Maurice and Guy Meet a Poltergeist
Morris, a skilled Fleet Street freelancer with years of experience of multiple brutal street protests, had consistently succeeded to evade flying stones whilst doing the job. Not this time.
As he stood in the front room entrance, with everybody in sight thru his wide angle lens, a sharp-cornered toy block struck him hard on the temple at the second he clicked the shutter. (A week later, he still had a large bruise.) Leading press reporter George Fallows was sufficiently inspired with his workmate’s expertise to pursue the account himself.
It was he whom made plain to the family that what exactly was occurring was a situation called poltergeist phenomena, and he recommended contacting the SPR. He additionally asked Mrs Hodgson if she desired to move house, knowing that some council tenants have, actually, fabricated haunted houses’ in the expectation of jumping the rehousing queue. Her answer was ‘absolutely not!’ The SPR ended up being engaged in the situation as the consequence of a sequence of eventualities.
Maurice Grosse, a business owner and innovator, had been a registered member for scarcely a year in spite of a life-long enthusiasm in the paranormal. He had registered shortly after what felt to him an extraordinary chain of mysterious developments which followed the passing away of his youngest daughter Janet shortly after a road crash in nineteen seventy six, and he had often asked the SPR secretary to allow him a case of his own to investigate, if at all possible within reach of his north London home.
When George Fallows telephoned from Enfield, secretary Eleanor O’Keeffe lost no time in contacting Grosse, who consequently proceeded at once to the location, getting there within a couple of hours of Fallows’ s call.
He experienced nothing at all paranormal on his opening visit. He was positive about one point, however: the feeling of fright in the Hodgson’s’ house was without a doubt tangible. This, he conjectured, could not be feigned.
It was on 8 September when he had his very first close encounter with a poltergeist. On that particular day, the SPR convened to take a lecture, organized a number of months prior, by its curator Mr. Nicholas Clark-Lowes. His subject matter – poltergeists. At discussion time, Grosse jumped to his feet to report that he was investigating one presently, and would definitely appreciate some assistance.
There was not a single offer. Guy Lyon Playfair happened to be sitting next to Grosse, but did not volunteer, (but said to let him know if Maurice got really stuck) he had seen plenty of poltergeist activity during the years He lived in South America, but had written up and published all of his cases and moved on to other interests.
Grosse went straight to Enfield, and between and that evening he witnessed more paranormal activity than most SPR members have seen in a lifetime. It was just three days after his debut as an investigator of such matters.
A marble whizzed through the air towards him; it was definitely not thrown by any of the children. Next, the chimes on the living-room wall began to sway to and fro, which, he found, they did not normally do even when the doorbell connected to them was rung. He then saw a door open and close by itself multiple times with nobody anywhere near it.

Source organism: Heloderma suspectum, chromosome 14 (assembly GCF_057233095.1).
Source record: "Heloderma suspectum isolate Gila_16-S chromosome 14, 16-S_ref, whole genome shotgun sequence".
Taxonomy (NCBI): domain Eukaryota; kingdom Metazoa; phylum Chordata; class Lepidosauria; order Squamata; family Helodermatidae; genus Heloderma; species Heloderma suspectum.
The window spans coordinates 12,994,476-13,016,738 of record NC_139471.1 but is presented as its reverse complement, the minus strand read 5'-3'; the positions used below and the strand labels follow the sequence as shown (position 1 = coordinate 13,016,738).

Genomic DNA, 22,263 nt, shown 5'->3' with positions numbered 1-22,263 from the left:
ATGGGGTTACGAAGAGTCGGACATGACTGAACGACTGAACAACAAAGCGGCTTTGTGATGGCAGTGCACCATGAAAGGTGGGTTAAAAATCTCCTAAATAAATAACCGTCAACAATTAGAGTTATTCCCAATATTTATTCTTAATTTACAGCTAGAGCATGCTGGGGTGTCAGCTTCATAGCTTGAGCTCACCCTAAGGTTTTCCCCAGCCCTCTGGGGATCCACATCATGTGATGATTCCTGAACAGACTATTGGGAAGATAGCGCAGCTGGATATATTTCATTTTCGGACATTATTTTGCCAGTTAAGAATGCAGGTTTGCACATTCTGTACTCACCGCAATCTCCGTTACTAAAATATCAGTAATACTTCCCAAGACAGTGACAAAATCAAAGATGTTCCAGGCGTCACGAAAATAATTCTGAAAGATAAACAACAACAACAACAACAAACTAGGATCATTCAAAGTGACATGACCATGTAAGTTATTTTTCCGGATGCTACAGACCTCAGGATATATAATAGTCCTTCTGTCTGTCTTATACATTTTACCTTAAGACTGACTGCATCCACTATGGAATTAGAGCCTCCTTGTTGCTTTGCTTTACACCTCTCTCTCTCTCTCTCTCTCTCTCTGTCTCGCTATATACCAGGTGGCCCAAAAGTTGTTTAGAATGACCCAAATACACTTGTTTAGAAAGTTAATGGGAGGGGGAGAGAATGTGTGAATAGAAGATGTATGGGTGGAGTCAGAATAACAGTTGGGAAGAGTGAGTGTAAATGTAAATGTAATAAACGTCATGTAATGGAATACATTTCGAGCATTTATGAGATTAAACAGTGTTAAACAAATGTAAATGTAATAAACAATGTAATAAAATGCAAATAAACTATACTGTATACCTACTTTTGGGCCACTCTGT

This was followed by an incident identical to one later witnessed by Guy Lyon Playfair, in which a shirt hopped off a pile of clothing on the kitchen table and fell to the floor.
Grosse experienced one of the most frequently reported of poltergeist phenomena: a sudden cold breeze that seemed to move up from his feet to his head. Janet Hodgson always seemed to be near the site of the action – although she was not always near enough to have caused the incidents by normal means – Maurice therefore kept a close eye on her at all times. She had certainly not opened or closed the door, levitated the shirt, moved the chimes or, presumably, produced the cold breeze. She certainly played a few tricks of her own later in the case, as any experienced psychical researcher would expect since children are, after all, accustomed to imitating what they observe.
In nineteen eighty two during a French radio interview, Janet readily admitted to having done this. She wanted to see, she said, if the investigators would catch her out, and she added: ‘And they always did.’
On the tenth of September nineteen seventy seven, the Enfield case made the front page of the Daily Mirror. The story was picked up by LBC radio (a London based station), and that evening Grosse, Mrs Hodgson and Mrs Nottingham took part in a two-and-a-half-hour Night Line programme devoted to it.
The following day, there was a detailed account in BBC Radio Four’s lunchtime news broadcast by reporter Rosalind Morris, who gave her own first-hand impressions of a night in what the Daily Mirror had justifiably called ‘The House of Strange Happenings’.
It became clear to Guy Lyon Playfair that the Enfield case could prove to be an exceptional one. It was already one of the very few to have been witnessed by an SPR member on the spot and within days of its inception. He contacted Maurice Grosse and offered his help, which was readily accepted. We agreed that since poltergeist cases seldom lasted more than a few weeks, we should take this opportunity to see a case through to its end. Had we known it would last for fourteen months, we might have thought otherwise.